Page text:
• Hofer S, Frahm J. Topography of the human corpus callosum revisited-- comprehensive fiber tractography using diffusion tensor magnetic resonance imaging. NeuroImage. 2006;32:989–994. [PubMed]
  • Hong S, Ke X, Tang T, Hang Y, Chu K, Huang H, Ruan Z, Lu Z, Tao G, Liu Y. Detecting abnormalities of corpus callosum connectivity in autism using magnetic resonance imaging and diffusion tensor tractography. Psychiatry Res. 2011;194:333–339. [PubMed]
  • Huang H, Zhang J, Jiang H, Wakana S, Poetscher L, Miller MI, van Zijl PC, Hillis AE, Wytik R, Mori S. DTI tractography based parcellation of white matter: application to the mid-sagittal morphology of corpus callosum. NeuroImage. 2005;26:195–205. [PubMed]
  • Innocenti GM. Dynamic interactions between the cerebral hemispheres. Exp Brain Res. 2009;192:417–423. [PubMed]
  • Jancke L, Preis S, Steinmetz H. The relation between forebrain volume and midsagittal size of the corpus callosum in children. Neuroreport. 1999;10:2981–2985. [PubMed]
  • Jancke L, Staiger JF, Schlaug G, Huang Y, Steinmetz H. The relationship between corpus callosum size and forebrain volume. Cereb Cortex. 1997;7:48–56. [PubMed]
  • Jancke L, Steinmetz H. Interhemispheric transfer time and corpus callosum size. Neuroreport. 1994;5:2385–2388. [PubMed]
  • Jones DK, Catani M, Pierpaoli C, Reeves SJ, Shergill SS, O'Sullivan M, Golesworthy P, McGuire P, Horsfield MA, Simmons A, Williams SC, Howard RJ. Age effects on diffusion tensor magnetic resonance imaging tractography measures of frontal cortex connections in schizophrenia. Hum Brain Mapp. 2006;27:230–238. [PubMed]
  • Just MA, Cherkassky VL, Keller TA, Kana RK, Minshew NJ. Functional and anatomical cortical underconnectivity in autism: evidence from an FMRI study of an executive function task and corpus callosum morphometry. Cerebral Cortex. 2007;17:951–961. [PubMed]
  • Just MA, Cherkassky VL, Keller TA, Minshew NJ. Cortical activation and synchronization during sentence comprehension in high-functioning autism: evidence of underconnectivity. Brain. 2004;127:1811–1821. [PubMed]
  • Kana RK, Keller TA, Cherkassky VL, Minshew NJ, Just MA. Sentence comprehension in autism: thinking in pictures with decreased functional connectivity. Brain. 2006;129:2484–2493. [PubMed]
  • Kana RK, Keller TA, Cherkassky VL, Minshew NJ, Just MA. Atypical frontal-posterior synchronization of Theory of Mind regions in autism during mental state attribution. Soc Neurosci. 2009;4:135–152. [PMC free article] [PubMed]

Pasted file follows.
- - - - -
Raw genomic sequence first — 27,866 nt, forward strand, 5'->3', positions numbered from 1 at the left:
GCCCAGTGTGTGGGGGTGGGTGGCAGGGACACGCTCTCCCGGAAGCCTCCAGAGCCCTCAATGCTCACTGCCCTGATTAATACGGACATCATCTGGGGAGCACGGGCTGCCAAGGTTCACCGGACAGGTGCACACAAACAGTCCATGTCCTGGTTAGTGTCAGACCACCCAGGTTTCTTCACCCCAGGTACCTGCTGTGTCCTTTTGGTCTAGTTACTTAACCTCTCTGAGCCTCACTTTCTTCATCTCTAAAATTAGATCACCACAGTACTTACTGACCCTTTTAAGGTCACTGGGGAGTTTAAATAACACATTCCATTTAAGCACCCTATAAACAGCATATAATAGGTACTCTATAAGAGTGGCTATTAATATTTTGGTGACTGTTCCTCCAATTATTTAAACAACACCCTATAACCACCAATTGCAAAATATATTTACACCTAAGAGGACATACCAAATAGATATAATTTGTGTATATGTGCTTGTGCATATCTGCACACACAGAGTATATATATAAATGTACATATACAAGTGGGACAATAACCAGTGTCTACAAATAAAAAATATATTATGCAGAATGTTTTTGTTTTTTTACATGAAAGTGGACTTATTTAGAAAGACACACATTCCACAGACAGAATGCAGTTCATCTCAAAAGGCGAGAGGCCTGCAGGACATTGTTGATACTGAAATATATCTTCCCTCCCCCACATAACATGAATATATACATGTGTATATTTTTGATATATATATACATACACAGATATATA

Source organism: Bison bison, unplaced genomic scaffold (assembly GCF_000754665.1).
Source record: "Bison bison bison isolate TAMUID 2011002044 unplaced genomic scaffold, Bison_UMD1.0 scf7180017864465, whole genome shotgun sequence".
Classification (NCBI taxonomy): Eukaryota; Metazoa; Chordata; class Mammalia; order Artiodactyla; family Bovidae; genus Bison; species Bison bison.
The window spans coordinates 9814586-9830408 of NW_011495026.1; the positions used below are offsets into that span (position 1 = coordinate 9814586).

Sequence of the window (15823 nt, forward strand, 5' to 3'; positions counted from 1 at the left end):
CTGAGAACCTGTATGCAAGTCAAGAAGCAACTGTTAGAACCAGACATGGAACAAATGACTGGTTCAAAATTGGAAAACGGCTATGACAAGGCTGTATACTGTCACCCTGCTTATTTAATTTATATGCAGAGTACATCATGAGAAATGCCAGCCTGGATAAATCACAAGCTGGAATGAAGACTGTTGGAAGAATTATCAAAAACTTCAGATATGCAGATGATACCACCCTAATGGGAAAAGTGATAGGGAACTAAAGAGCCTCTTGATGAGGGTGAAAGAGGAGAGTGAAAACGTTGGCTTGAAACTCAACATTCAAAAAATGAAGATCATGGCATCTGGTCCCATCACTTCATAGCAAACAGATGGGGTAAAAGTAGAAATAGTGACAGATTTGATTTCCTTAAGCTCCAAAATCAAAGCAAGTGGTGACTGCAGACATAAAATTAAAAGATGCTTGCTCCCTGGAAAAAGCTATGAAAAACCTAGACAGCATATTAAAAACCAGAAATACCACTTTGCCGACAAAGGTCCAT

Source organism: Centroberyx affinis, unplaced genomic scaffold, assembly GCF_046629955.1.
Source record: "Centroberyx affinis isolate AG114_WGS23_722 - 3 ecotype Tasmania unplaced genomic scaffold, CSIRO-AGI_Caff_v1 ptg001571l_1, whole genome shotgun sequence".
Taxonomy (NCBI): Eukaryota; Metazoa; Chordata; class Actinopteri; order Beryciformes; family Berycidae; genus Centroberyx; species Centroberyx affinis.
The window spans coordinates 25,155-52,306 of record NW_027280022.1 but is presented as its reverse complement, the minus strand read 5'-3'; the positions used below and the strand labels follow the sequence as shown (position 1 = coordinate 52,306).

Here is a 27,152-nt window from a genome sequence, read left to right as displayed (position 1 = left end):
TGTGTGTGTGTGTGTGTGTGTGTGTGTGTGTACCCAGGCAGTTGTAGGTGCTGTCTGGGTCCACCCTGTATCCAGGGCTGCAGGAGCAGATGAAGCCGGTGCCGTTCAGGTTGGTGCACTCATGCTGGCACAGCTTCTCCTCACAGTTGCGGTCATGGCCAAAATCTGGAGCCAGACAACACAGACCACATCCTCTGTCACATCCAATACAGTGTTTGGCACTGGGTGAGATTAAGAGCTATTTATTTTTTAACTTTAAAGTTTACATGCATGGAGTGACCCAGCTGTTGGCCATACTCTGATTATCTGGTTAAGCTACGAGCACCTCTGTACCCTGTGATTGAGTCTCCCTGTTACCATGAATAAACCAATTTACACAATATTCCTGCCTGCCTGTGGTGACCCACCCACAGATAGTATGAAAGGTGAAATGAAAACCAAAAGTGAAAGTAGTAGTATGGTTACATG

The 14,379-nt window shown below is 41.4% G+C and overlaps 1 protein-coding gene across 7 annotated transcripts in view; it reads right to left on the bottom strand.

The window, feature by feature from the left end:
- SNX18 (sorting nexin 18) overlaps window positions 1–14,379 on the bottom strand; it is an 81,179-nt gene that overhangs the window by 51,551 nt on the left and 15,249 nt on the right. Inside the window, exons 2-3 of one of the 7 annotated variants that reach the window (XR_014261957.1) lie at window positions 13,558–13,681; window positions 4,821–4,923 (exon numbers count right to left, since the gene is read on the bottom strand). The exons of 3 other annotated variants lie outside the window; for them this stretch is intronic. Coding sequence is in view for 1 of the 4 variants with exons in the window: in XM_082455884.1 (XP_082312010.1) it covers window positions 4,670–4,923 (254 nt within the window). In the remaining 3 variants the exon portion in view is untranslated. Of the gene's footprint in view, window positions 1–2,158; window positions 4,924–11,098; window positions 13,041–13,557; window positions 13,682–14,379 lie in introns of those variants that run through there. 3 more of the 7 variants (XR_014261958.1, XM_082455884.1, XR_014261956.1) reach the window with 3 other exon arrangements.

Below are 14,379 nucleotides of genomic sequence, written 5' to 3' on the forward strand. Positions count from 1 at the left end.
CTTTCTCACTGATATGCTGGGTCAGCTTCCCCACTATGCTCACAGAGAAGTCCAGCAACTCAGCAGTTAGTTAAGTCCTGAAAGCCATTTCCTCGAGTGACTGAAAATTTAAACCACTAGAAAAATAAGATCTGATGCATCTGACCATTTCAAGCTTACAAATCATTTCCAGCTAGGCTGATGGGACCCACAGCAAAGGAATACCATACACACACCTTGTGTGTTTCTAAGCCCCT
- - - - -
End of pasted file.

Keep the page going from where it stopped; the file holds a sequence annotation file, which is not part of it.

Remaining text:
• Keary CJ, Minshew NJ, Bansal R, Goradia D, Fedorov S, Keshavan MS, Hardan AY. Corpus callosum volume and neurocognition in autism. Journal of Autism and Developmental Disorders. 2009;39:834–841. [PMC free article] [PubMed]
  • Kilian S, Brown WS, Hallam BJ, McMahon W, Lu J, Johnson M, Bigler ED, Lainhart J. Regional callosal morphology in autism and macrocephaly. Developmental Neuropsychology. 2008;33:74–99. [PubMed]
  • Kleinhans N, Akshoomoff N, Delis DC. Executive functions in autism and Asperger's disorder: flexibility, fluency, and inhibition. Developmental Neuropsychology. 2005;27:379–401. [PubMed]
  • Kringelbach ML. The human orbitofrontal cortex: linking reward to hedonic experience. Nature Reviews Neuroscience. 2005;6:691–702. [PubMed]
  • Lainhart J, Lange N. The biological broader autism phenotype. In: Amaral G, Dawson G, Geschwind D, editors. Autism Spectrum Disorders. New York: Oxford University Press; 2010.
  • Lainhart JE, Bigler ED, Bocian M, Coon H, Dinh E, Dawson G, Deutsch CK, Dunn M, Estes A, Tager-Flusberg H, Folstein S, Hepburn S, Hyman S, McMahon W, Minshew N, Munson J, Osann K, Ozonoff S, Rodier P, Rogers S, Sigman M, Spence MA, Stodgell CJ, Volkmar F. Head circumference and height in autism: a study by the Collaborative Program of Excellence in Autism. Am J Med Genet A. 2006;140:2257–2274. [PubMed]
  • Lainhart JE, Lange N. Increased neuron number and head size in autism. JAMA. 2011;306:2031–2032. [PubMed]
  • Lange N, DuBray MB, Lee JE, Froimowitz MP, Froehlich A, Adluru N, Wright B, Ravichandran C, Fletcher PT, Bigler ED, Alexander AL, Lainhart JE. Atypical diffusion tensor hemispheric asymmetry in autism. Autism Res. 2010;3:350–358. [PMC free article] [PubMed]
  • Lee JE, Bigler ED, Alexander AL, Lazar M, DuBray MB, Chung MK, Johnson M, Morgan J, Miller JN, McMahon WM, Lu J, Jeong EK, Lainhart JE. Diffusion tensor imaging of white matter in the superior temporal gyrus and temporal stem in autism. Neuroscience Letters. 2007;424:127–132. [PubMed]
  • Lee JE, Chung MK, Lazar M, DuBray MB, Kim J, Bigler ED, Lainhart JE, Alexander AL. A study of diffusion tensor imaging by tissue-specific, smoothing-compensated voxel-based analysis. NeuroImage. 2009;44:870–883. [PMC free article] [PubMed]
  • Leyfer OT, Folstein SE, Bacalman S, Davis NO, Dinh E, Morgan J, Tager-Flusberg H, Lainhart JE. Comorbid psychiatric disorders in children with autism: interview development and rates of disorders. Journal of Autism and Developmental Disorders. 2006;36:849–861. [PubMed]
  • Lezak MD, Howieson DB, Loring DW. Neuropsychological Assessment. New York: Oxford University Press; 2004.
  • Lord C, Risi S, Lambrecht L, Cook EH, Jr, Leventhal BL, DiLavore PC, Pickles A, Rutter M. The autism diagnostic observation schedule-generic: a standard measure of social and communication deficits associated with the spectrum of autism. Journal of Autism and Developmental Disorders. 2000;30:205–223. [PubMed]
  • Lord C, Rutter M, Le Couteur A. Autism Diagnostic Interview-Revised: a revised version of a diagnostic interview for caregivers of individuals with possible pervasive developmental disorders. Journal of Autism and Developmental Disorders. 1994;24:659–685. [PubMed]